You know it’s bad when …
▪ Two years ago, the Legislature declined to reform the way cities and the monopoly natural gas companies that supply their residents resolve disagreements over rates. The Legislature represents the people of Texas, right?
▪ The Railroad Commission, apparently not content to let the Legislature lead the way, passed a number of rule changes in December, sharply altering the disputed rate resolution process. Perhaps not surprisingly — it is the Texas Railroad Commission, after all — the rule changes favored that gas suppliers over the cities.
▪ State Rep. Jim Keffer, R-Eastland, the chairman of the House Natural Resources Committee, is miffed that the commission would countermand the will of the Legislature and filed House Bill 3749 to reverse key portions of the new rules.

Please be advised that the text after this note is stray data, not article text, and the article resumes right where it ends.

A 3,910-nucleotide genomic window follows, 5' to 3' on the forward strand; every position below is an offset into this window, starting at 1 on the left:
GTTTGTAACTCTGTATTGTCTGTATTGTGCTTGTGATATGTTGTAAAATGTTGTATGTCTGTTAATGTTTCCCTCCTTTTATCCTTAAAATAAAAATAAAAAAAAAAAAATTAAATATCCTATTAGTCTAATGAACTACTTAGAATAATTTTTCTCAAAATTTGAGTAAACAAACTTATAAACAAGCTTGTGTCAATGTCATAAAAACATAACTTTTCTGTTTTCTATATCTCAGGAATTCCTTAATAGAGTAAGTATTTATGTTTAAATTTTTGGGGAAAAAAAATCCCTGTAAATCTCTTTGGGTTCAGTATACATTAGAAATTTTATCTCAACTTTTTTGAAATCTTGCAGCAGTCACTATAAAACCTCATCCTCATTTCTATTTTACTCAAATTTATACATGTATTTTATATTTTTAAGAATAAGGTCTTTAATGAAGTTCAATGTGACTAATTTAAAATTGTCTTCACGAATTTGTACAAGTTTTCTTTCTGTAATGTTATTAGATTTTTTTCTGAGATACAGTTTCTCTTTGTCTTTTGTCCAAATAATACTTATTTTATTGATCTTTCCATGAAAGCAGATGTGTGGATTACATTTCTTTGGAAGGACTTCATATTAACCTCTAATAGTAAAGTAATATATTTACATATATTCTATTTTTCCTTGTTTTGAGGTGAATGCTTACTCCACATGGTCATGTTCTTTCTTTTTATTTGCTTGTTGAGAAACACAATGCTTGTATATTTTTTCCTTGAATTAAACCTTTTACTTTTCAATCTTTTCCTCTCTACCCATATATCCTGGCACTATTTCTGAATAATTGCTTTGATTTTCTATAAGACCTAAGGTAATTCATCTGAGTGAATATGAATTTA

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▪ HB 3749 passed out of the House Energy Resources Committee April 30, but end-of-session deadlines are approaching and the bill has not come up for floor debate. That makes it look like the House doesn’t mind if the Railroad Commission leads it around by the nose.
The Texas Tribune told the story of the bill’s status Tuesday. It’s just one example of how important things sometimes get lost as a legislative session nears its end.
Cities and the natural gas monopolies that serve them long have negotiated rates. When they can’t agree, they take the matter to the Railroad Commission for resolution. It’s as civilized as these things can be.
But the attorneys who handle the sometimes bitterly contested rate cases charge a lot of money. Nothing wrong with that, either. They earn it.
Cities usually band together in these cases. When their efforts result in lower rates, all cities served will benefit, so they split the costs.
The commission says it’s trying to drive down litigation costs, and only those cities that are active in the rate case should pay. That means other cities can get a free ride, and fewer will join the cases.
The House should pass Keffer’s bill. Quickly. The session ends June 1.